Whenever you’re with your horse, don’t talk or yell when things go wrong and never chase him backwards away from you. Chasing a horse backwards won’t help to control him or stop him.

The first and most important thing I do with every horse I work with, is go to him and show him that it’s good to be with me, by rubbing his head, neck and around his ears.

People often say, “but my horse doesn’t like having his head rubbed”. This is a sign your horse is worried and not fully confident. In this case, you must take time to build his confidence.

Start by rubbing your hand up along your horse’s neck, towards his ears. Hold the headstall firmly so he can’t pull away. When your horse holds his head still for a few seconds, remove your hand from his neck.

Walk him around to give him a break, then repeat the process on the other side. After a couple of repetitions, move your hand around to your horse’s forehead. Again, when he holds his head still, take your hand away.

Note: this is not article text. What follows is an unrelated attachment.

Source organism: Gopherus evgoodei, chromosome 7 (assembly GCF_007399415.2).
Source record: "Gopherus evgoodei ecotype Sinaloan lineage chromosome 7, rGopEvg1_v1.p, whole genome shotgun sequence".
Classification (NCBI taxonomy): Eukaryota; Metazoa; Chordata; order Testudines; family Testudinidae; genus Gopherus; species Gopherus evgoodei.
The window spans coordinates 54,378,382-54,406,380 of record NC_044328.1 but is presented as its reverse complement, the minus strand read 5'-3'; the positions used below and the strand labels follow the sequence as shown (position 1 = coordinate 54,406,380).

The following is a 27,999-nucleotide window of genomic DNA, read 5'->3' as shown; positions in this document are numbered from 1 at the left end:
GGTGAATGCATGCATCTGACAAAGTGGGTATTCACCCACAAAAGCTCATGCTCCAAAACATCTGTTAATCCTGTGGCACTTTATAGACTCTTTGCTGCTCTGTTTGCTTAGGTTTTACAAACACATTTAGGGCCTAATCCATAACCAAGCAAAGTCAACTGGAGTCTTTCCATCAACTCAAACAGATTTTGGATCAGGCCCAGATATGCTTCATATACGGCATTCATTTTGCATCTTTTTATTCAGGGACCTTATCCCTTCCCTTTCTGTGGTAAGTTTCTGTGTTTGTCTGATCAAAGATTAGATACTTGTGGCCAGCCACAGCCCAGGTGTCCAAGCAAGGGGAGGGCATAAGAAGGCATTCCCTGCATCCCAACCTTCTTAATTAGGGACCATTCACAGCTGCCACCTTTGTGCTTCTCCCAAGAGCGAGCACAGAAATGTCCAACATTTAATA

With consistency and repetition, your horse will soon accept your hand on his forehead and around his ears. Using this process, every horse will learn to enjoy having his head rubbed.

This rub is perhaps the greatest training tool available to you. Anyone can do it, it’s free, the instructions are simple and you can’t overdo it. When you rub a horse’s head and neck, he’ll learn that it’s time to switch off and relax. He’ll learn it’s always easy and pleasant to be with you, and that a stressful time is always followed by a rub.

I always use a plain leather or nylon headstall with a cotton lead rope. Nylon lead ropes will burn your hand if your horse pulls away and I find that rope halters can apply far too much pressure on the sensitive parts of the horse’s head and nose.